This final series of Blackadder brings together the best elements of series 2 and 3 to create one of the best series of any comedy ever. Set in the trenches of World War 1, we have Stephen Fry returning as Melchett (this time a general) and Tim McInnerny is brought back full time, though not as the dappy Percy of series 1 and 2, but as whole new character, Kevin Darling, who is very similar to Blackadder himself, only he has got the lucky break of an office job several safe miles behind the front line.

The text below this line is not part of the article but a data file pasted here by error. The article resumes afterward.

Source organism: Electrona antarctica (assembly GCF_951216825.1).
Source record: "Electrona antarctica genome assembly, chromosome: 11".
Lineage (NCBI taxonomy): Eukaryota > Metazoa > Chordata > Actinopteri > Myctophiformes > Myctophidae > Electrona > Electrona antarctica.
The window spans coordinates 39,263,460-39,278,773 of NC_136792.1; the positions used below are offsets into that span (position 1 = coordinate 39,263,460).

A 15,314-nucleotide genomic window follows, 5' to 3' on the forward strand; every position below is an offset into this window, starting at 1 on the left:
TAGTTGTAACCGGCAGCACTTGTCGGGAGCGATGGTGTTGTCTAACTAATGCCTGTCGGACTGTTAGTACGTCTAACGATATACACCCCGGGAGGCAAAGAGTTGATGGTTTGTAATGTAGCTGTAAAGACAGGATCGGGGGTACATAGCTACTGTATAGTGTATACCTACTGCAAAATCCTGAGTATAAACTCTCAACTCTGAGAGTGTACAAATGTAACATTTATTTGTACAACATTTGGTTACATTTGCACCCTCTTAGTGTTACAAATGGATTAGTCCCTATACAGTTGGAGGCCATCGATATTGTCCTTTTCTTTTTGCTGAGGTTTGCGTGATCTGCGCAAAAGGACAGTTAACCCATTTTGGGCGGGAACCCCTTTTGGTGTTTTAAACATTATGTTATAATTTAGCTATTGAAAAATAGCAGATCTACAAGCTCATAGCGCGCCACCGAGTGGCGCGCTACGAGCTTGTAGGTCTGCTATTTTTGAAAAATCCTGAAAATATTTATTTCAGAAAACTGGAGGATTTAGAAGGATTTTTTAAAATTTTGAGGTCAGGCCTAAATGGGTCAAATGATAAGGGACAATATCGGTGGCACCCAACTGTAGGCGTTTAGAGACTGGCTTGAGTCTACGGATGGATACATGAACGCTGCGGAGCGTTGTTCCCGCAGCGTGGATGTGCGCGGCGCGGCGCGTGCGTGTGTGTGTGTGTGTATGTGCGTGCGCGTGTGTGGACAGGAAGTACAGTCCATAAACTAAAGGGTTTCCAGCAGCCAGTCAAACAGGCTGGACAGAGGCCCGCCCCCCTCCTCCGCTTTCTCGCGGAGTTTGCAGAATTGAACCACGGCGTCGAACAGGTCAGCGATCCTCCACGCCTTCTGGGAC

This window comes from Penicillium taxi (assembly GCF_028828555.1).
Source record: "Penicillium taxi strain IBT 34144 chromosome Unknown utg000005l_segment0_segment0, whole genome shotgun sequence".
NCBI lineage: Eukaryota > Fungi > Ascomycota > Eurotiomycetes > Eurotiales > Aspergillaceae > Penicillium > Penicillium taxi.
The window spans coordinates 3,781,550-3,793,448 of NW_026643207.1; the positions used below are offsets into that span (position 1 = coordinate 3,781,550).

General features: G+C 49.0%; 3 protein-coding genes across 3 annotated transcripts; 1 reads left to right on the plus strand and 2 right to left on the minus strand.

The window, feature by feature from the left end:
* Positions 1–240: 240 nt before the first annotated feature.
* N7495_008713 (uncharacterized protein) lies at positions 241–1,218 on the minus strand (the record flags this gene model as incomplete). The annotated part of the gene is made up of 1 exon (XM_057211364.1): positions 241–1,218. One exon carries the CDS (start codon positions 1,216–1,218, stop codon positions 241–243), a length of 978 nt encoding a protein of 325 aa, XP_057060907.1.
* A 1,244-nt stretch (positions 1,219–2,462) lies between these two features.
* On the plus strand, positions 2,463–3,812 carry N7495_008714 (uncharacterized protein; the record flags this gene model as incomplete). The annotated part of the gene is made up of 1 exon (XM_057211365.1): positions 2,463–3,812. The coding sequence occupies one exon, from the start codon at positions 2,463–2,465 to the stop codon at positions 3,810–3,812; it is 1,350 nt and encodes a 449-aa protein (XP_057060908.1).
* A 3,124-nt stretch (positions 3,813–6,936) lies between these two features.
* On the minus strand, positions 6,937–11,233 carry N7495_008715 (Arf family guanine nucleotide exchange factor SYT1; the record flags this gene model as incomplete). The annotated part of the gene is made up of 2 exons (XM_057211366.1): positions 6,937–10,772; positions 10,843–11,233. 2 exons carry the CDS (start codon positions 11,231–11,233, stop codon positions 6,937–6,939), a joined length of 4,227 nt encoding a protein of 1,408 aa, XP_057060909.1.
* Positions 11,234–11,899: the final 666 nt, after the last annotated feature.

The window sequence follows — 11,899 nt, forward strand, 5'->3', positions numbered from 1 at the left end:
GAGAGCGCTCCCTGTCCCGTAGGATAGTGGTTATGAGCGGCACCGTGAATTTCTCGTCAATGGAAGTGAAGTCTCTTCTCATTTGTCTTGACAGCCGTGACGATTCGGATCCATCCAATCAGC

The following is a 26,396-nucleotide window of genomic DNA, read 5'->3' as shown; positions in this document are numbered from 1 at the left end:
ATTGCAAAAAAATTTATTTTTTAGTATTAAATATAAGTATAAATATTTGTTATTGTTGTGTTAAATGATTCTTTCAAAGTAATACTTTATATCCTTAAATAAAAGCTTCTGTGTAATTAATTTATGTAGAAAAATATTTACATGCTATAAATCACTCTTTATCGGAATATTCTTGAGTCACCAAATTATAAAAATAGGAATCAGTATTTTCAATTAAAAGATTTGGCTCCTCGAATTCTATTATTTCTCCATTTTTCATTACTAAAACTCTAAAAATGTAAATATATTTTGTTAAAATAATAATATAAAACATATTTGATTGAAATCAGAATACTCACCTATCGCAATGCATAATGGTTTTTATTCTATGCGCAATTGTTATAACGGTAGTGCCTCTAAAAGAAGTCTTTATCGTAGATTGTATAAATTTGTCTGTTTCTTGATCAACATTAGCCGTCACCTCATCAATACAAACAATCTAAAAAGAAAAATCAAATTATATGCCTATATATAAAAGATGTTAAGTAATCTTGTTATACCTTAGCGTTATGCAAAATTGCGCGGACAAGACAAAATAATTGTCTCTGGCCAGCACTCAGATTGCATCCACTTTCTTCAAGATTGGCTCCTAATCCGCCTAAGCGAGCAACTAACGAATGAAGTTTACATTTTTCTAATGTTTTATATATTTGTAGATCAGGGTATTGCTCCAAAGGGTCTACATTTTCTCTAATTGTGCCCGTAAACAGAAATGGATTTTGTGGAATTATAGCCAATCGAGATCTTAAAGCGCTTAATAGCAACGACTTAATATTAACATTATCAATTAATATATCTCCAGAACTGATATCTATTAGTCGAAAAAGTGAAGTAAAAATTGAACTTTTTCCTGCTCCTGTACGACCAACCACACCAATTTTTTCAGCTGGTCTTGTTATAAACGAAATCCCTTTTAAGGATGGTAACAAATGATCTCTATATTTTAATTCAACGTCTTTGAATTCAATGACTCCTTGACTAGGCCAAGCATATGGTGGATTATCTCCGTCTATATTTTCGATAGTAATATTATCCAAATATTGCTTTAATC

Whilst still a bit of an idiot, Baldrick does take on an extra dimension in this series as the 'honest Tommy' representing the everyday man who was caught up in the Great War. There are returns for Flashheart & Bob from series 2, as well as a new role for Miranda Richardson. The whole series hangs together very well, with familiar themes running through each episode, such as Blackadder's schemes to try and get himself as far from the frontline as possible. Suffused with a collection of the finest insults ever broadcast on tv, this is comedy of the highest order. Yet this series has one element to it that puts it head and shoulders above the other 3 series and above most other comedies. That element is the pathos of the final episode. Though it is riddled with gags (the cappuccino line still has me in stitches) the reality of the war is never made fun of. It is the absurdity of the war that is the subject of derision, in as fine a way that is the match of the War Poets, and there is a distinct Sassoonian air to the eventual demise of the characters, which is done in an utterly moving way. You would be hard pressed not to cry at the finale, which is the crowning glory of this great comedy epoch.